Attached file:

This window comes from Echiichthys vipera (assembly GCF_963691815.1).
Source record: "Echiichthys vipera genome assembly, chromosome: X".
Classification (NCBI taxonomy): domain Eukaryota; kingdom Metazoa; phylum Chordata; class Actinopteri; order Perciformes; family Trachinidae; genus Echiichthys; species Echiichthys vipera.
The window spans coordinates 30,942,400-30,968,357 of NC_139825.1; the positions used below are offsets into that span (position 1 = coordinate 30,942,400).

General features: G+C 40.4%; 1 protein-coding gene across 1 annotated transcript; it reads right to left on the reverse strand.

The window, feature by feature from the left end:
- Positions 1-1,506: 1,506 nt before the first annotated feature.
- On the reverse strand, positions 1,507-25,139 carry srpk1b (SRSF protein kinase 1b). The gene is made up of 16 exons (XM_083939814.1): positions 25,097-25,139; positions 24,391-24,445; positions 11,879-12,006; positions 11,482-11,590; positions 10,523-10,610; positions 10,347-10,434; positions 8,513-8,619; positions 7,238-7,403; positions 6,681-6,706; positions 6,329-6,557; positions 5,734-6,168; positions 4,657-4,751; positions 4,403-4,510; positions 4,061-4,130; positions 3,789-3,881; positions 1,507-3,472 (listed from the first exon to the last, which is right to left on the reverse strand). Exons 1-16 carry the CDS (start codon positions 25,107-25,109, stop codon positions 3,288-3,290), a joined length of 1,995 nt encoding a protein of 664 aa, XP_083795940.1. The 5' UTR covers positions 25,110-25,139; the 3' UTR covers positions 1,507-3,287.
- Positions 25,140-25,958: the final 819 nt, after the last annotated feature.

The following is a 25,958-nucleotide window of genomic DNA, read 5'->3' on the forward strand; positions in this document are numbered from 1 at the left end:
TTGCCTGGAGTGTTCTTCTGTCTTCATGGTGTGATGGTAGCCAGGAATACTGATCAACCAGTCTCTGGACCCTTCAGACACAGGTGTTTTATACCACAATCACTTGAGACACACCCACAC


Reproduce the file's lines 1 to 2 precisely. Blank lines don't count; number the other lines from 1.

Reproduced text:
This window comes from Echiichthys vipera (assembly GCF_963691815.1).
Source record: "Echiichthys vipera genome assembly, chromosome: X".